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Zhang Z, Luo L, Tan X, Kong X, Yang J, Wang D, Zhang D, Jin D, Liu Y.2017. Pumpkin powdery mildew disease severity influences the fungal diversity of the phyllosphere. PeerJ Preprints5:e3278v1https://doi.org/10.7287/peerj.preprints.3278v1
Phyllosphere microbiota play a crucial role in plant-environment interactions and are influenced by biotic and abiotic factors. However, there is little research on how pathogen s affect the microbial community. In this study, we collected 16 pumpkin (Cucurbita moschata) leaf samples showing symptoms of powdery mildew disease with different disease severity levels ranging from L1 (least severe) to L4 (most severe). We examined the fungal community structure and diversity by Illumina MiSeq sequencing of the internal transcribed spacer (ITS) region of ribosomal RNA genes. The fungal communities were dominated by members of the Basidiomycota and Ascomycota. The dominant genus was Podosphaera on the diseased leaves, which was the key pathogen responsible for the pumpkin powdery mildew. Ascomycota and Podosphaeraincreased in abundance as disease severity increased from L1 to L4, and were significantly more abundant than other microorganisms at disease severity L4 (P<0.05). The richness and diversity of the fungal community increased from L1 to L2, and then declined from L2 to L4, likely due to the biotic pressure at disease severity L4. Maintaining species richness in the phyllosphere will be an important part of managing disease control in this agroecological system and an essential step toward predictable biocontrol of powdery mildew in pumpkin.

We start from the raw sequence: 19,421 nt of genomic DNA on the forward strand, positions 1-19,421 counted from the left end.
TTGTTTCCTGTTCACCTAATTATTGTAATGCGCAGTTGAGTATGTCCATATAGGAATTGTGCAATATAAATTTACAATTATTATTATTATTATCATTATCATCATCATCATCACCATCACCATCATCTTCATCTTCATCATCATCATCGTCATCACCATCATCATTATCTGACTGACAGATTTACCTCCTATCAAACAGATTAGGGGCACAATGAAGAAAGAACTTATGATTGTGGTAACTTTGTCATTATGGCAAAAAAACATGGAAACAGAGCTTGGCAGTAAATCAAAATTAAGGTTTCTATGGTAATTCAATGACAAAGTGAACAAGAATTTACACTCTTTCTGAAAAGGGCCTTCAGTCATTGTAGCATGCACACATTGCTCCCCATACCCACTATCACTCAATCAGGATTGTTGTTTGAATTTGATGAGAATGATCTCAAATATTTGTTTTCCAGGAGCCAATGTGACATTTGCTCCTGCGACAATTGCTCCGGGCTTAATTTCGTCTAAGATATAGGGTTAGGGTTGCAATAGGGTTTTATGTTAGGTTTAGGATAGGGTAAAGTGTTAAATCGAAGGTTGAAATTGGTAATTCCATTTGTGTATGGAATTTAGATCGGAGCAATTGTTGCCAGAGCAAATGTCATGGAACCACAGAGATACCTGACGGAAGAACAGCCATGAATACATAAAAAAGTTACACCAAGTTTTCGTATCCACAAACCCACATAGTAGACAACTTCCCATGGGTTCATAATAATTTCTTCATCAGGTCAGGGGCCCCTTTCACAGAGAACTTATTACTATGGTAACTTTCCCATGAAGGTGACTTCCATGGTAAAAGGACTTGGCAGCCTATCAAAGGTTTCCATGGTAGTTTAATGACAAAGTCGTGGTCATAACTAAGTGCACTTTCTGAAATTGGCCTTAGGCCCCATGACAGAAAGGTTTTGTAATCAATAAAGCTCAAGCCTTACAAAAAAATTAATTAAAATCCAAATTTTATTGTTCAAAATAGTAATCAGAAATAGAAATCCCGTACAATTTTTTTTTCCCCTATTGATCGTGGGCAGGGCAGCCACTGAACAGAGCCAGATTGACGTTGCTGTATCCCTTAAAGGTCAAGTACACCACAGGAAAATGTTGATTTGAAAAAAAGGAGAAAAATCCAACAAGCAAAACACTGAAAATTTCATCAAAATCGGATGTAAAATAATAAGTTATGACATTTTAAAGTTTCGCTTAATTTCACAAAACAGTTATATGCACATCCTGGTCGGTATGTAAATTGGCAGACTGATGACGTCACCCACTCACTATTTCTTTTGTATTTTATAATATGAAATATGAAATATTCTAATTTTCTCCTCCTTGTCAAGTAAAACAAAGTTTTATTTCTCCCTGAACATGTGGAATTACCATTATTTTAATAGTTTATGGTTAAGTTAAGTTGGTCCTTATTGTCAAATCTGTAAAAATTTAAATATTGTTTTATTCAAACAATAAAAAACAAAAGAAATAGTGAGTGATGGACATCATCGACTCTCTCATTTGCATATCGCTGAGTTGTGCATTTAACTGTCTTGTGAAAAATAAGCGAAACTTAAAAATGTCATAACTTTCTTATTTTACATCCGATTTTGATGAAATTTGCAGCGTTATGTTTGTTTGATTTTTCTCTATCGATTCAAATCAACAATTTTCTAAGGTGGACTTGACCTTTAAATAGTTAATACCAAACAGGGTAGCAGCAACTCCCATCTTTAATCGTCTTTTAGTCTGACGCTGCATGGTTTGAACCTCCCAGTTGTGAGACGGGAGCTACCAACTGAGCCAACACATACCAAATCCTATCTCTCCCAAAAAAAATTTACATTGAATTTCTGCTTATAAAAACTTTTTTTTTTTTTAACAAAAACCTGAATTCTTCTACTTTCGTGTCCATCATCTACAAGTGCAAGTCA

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The unique and common OTUs and their taxonomic annotation in the four different samples